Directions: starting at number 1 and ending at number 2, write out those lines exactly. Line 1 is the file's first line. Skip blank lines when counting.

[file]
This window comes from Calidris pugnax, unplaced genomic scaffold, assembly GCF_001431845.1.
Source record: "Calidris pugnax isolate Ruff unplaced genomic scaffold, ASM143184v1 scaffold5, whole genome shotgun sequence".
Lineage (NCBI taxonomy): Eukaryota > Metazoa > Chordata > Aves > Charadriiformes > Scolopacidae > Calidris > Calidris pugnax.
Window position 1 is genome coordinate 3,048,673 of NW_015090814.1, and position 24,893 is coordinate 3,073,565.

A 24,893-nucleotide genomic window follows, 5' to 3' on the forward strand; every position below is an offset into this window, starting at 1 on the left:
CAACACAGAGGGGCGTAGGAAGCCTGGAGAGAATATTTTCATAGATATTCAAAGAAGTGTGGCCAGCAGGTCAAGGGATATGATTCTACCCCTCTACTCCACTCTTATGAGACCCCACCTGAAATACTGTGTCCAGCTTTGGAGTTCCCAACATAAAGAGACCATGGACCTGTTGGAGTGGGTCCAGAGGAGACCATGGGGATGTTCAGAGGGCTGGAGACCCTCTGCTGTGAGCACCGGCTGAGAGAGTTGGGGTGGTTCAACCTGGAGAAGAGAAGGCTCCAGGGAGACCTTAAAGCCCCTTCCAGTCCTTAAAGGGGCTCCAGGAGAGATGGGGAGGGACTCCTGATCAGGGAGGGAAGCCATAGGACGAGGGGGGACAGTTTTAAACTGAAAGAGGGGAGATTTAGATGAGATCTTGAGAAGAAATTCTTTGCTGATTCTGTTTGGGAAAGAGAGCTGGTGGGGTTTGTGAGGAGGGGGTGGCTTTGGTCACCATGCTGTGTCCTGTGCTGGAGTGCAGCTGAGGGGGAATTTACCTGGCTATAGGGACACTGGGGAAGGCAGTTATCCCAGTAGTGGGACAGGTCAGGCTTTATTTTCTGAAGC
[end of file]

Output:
This window comes from Calidris pugnax, unplaced genomic scaffold, assembly GCF_001431845.1.
Source record: "Calidris pugnax isolate Ruff unplaced genomic scaffold, ASM143184v1 scaffold5, whole genome shotgun sequence".